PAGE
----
Printing on onion skin paper?

I am waiting for an ebay purchase to come through:

(Onion Skin typewriter paper cockle finish 25% cotton, 9#)

My grandmother used this paper in the letters she typed out to us and I love the feel and crinkle of it.

Wondering if anyone has tried to print on this paper? I looked in discussion and only found it talked about as packing. Will I break through the paper?

I’m obviously too excited about this topic to wait a couple of days until the shipment arrives!


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You will want to print with a real hard packing and kiss impression. Pay particular attention to your makeready as an even impression becomes more important as the sheet thickness diminishes.

Other than that, there should be no real technical limits to printing on onionskin. In the very old days there was stock called manifold, which was meant for multi-part forms with carbon interleaves—which meant the stock could be as little as 6 lb. .

Print with a stiff ink, and you might want to slipsheet the job.
Hey Mike, whadda you mean, the very old days? As recently as WWII, we used a manifold sheet 7.25 x 12 inch + a 1.25 x 6 inch flap that was cut and gummed on an envelope machine. Printed with a red/blue alternating parallelogram border that bled on four sides. This sheet would take a couple of folds after the message was written on the inside, to make an envelope, 3-5/8 x 5-7/8 eligible for a special rate: 10c AIRMAI of course.
Quite collectable by philatelists nowadays, the messages inside are interesting and quite steamy with the real stories of World War II.
Paul Harvey says: “And now you know the rest of the story!”

Hello. Emily, when I started in printing the shop I worked in printed lots of onionskin usually along with regular letterhead adding copy running vertically in red outline type along left side.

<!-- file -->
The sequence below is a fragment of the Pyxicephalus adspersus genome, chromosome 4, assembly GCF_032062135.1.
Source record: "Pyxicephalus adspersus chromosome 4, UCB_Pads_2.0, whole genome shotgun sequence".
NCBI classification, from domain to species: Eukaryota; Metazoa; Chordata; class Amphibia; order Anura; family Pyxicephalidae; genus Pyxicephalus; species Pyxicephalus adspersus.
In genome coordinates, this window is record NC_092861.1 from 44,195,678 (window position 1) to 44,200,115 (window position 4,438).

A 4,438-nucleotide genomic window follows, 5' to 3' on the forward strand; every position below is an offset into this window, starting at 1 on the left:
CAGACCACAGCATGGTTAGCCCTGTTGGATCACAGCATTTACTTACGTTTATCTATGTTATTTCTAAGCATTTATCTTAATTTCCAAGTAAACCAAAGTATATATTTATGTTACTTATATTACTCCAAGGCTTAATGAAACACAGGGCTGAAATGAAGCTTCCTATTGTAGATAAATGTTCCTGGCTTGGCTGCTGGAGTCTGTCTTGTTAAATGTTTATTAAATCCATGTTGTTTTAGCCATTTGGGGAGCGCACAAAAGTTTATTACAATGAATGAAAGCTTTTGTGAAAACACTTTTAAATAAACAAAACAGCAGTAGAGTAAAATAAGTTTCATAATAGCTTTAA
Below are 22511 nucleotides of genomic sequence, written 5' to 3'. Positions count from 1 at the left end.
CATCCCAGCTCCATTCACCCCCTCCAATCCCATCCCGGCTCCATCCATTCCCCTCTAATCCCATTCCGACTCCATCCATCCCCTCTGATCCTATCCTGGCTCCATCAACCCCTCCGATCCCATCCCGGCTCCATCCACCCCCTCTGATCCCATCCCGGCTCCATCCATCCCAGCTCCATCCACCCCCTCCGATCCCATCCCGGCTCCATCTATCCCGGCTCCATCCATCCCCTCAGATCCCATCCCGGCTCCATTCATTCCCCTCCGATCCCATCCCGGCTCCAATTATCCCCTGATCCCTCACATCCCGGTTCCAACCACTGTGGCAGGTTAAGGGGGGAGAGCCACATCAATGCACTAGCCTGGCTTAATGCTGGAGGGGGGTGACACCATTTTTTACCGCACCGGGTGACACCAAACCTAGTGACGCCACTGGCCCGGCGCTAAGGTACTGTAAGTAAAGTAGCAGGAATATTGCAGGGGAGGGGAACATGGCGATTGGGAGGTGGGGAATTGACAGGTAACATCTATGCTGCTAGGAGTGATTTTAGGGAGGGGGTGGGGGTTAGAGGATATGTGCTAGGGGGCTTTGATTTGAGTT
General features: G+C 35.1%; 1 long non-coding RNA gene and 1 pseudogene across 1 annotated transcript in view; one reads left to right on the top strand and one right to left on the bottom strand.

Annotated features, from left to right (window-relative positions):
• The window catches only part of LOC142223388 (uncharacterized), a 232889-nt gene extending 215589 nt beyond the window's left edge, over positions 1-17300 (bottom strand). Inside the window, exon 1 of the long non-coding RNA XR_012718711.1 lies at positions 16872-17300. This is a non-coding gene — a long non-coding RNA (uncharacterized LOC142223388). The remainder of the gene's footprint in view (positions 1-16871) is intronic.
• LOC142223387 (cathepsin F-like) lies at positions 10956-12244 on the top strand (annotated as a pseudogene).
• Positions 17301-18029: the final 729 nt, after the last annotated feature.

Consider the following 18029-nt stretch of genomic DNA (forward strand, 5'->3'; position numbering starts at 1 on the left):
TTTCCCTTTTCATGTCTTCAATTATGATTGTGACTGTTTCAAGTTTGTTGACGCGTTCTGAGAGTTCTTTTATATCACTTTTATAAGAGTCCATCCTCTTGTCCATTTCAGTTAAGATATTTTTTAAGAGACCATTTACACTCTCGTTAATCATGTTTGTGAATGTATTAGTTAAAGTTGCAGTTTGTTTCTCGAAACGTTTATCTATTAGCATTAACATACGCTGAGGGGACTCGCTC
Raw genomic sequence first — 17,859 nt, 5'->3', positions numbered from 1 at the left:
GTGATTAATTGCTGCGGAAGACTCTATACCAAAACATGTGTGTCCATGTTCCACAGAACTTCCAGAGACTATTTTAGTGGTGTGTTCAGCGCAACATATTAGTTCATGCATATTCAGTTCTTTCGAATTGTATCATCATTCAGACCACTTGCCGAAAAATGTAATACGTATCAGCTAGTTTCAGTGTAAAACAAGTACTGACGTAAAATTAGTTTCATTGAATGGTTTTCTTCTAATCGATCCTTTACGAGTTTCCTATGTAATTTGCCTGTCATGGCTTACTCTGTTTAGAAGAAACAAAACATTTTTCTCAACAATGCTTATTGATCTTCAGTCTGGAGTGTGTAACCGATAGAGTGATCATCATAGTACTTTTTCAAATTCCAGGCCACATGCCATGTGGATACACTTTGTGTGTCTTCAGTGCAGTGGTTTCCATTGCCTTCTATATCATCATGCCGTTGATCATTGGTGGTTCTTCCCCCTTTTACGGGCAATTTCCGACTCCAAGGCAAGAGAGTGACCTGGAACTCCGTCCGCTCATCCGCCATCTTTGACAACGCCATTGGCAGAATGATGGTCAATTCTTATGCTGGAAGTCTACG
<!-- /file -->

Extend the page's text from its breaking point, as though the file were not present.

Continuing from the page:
Ted Lavin

What type of press are you using to print this project?
I have only seen one person print on Onion Skin paper.

It was on a Windmill and wording copy vertically down the left hand side.

The man, who is pushing 90, and I still talk to him at times, was a letterpress printer in Germany and came to the USA after WWII.

He ran the Onion Skin as if it was 20 pound bond.

Very funny story about this man. He was a in Germany Army in WWII, after the war, the only printer that would hire him was a Jewish print shop owner in NY City.

He came to Houston, Texas, and the only printer that would hire him was a Jewish print shop owner that printed many newspapers and books for the Jewish community.

I ask him many years ago, how did this happen, he replied, in his broken English, both men asked if I could run the Heidelberg presses. I said, yes, and they go to work.

The only thing that drove me crazy, when he worked as Heidelberg press for me, was, if the job ticket say 500 copies, he stopped the press at 500 copies, never one sheet over.

I asked him, why not print a few extra copies in case one of the printed copies wasn’t good. Never say this to a true craftsman. He said, You question, my printing?”

I love all the stories and advice, thanks everyone!


Oh yes, my press is a Sigwalt Non Pareil 6x9 tabletop.

Emily, just curious — what number does your Nonpareil have stamped into the bed at the top center?


AdLib - it is No. 25, forgot to include that, sorry. You can see the thread on BP helping me to identify it years ago. Many thought it was a Golding Official, but it is, in fact, a Sigwalt. All I had to do was buy new rollers and it is rolling after 40 years being tucked away. Love it! - this is the link to the previous discussion on ID’ing the press.